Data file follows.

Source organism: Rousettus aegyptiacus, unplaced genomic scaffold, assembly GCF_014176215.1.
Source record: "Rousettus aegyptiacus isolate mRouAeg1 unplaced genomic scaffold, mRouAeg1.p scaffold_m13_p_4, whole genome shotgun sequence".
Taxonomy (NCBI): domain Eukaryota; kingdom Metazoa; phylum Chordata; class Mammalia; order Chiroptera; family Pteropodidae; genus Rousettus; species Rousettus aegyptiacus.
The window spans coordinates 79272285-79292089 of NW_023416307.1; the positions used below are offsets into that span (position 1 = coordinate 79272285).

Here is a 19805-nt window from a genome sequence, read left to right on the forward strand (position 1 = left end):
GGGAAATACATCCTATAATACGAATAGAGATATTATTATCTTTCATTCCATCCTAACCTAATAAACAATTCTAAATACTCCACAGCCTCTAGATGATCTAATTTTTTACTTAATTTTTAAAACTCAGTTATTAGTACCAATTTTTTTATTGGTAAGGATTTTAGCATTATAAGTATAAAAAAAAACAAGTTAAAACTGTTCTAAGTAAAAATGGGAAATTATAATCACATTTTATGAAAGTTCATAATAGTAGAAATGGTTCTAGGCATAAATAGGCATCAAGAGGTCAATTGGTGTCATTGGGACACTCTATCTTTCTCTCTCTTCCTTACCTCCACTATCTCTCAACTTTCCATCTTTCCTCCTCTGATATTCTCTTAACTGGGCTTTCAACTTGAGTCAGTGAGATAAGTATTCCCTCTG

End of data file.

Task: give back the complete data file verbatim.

Source organism: Rousettus aegyptiacus, unplaced genomic scaffold, assembly GCF_014176215.1.
Source record: "Rousettus aegyptiacus isolate mRouAeg1 unplaced genomic scaffold, mRouAeg1.p scaffold_m13_p_4, whole genome shotgun sequence".
Taxonomy (NCBI): domain Eukaryota; kingdom Metazoa; phylum Chordata; class Mammalia; order Chiroptera; family Pteropodidae; genus Rousettus; species Rousettus aegyptiacus.
The window spans coordinates 79272285-79292089 of NW_023416307.1; the positions used below are offsets into that span (position 1 = coordinate 79272285).

Here is a 19805-nt window from a genome sequence, read left to right on the forward strand (position 1 = left end):
GGGAAATACATCCTATAATACGAATAGAGATATTATTATCTTTCATTCCATCCTAACCTAATAAACAATTCTAAATACTCCACAGCCTCTAGATGATCTAATTTTTTACTTAATTTTTAAAACTCAGTTATTAGTACCAATTTTTTTATTGGTAAGGATTTTAGCATTATAAGTATAAAAAAAAACAAGTTAAAACTGTTCTAAGTAAAAATGGGAAATTATAATCACATTTTATGAAAGTTCATAATAGTAGAAATGGTTCTAGGCATAAATAGGCATCAAGAGGTCAATTGGTGTCATTGGGACACTCTATCTTTCTCTCTCTTCCTTACCTCCACTATCTCTCAACTTTCCATCTTTCCTCCTCTGATATTCTCTTAACTGGGCTTTCAACTTGAGTCAGTGAGATAAGTATTCCCTCTG